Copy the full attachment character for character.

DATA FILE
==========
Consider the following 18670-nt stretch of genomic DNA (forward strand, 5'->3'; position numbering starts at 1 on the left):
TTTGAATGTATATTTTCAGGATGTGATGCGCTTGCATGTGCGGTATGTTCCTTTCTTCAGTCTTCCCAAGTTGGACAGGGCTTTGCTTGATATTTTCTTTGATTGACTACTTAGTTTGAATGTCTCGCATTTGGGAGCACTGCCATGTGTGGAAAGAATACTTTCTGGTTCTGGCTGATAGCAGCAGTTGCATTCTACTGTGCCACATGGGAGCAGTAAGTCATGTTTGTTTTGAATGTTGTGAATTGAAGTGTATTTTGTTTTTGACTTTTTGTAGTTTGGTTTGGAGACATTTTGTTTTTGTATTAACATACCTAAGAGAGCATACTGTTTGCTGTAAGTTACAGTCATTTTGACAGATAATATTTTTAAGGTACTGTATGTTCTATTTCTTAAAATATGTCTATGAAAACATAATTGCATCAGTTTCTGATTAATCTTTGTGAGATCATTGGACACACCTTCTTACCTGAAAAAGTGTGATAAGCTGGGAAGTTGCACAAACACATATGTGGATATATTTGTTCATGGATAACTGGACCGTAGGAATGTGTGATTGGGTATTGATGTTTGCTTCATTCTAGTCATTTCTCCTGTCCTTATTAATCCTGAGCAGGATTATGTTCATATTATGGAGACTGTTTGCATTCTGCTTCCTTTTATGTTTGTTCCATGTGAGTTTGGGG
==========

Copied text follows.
Consider the following 18670-nt stretch of genomic DNA (forward strand, 5'->3'; position numbering starts at 1 on the left):
TTTGAATGTATATTTTCAGGATGTGATGCGCTTGCATGTGCGGTATGTTCCTTTCTTCAGTCTTCCCAAGTTGGACAGGGCTTTGCTTGATATTTTCTTTGATTGACTACTTAGTTTGAATGTCTCGCATTTGGGAGCACTGCCATGTGTGGAAAGAATACTTTCTGGTTCTGGCTGATAGCAGCAGTTGCATTCTACTGTGCCACATGGGAGCAGTAAGTCATGTTTGTTTTGAATGTTGTGAATTGAAGTGTATTTTGTTTTTGACTTTTTGTAGTTTGGTTTGGAGACATTTTGTTTTTGTATTAACATACCTAAGAGAGCATACTGTTTGCTGTAAGTTACAGTCATTTTGACAGATAATATTTTTAAGGTACTGTATGTTCTATTTCTTAAAATATGTCTATGAAAACATAATTGCATCAGTTTCTGATTAATCTTTGTGAGATCATTGGACACACCTTCTTACCTGAAAAAGTGTGATAAGCTGGGAAGTTGCACAAACACATATGTGGATATATTTGTTCATGGATAACTGGACCGTAGGAATGTGTGATTGGGTATTGATGTTTGCTTCATTCTAGTCATTTCTCCTGTCCTTATTAATCCTGAGCAGGATTATGTTCATATTATGGAGACTGTTTGCATTCTGCTTCCTTTTATGTTTGTTCCATGTGAGTTTGGGG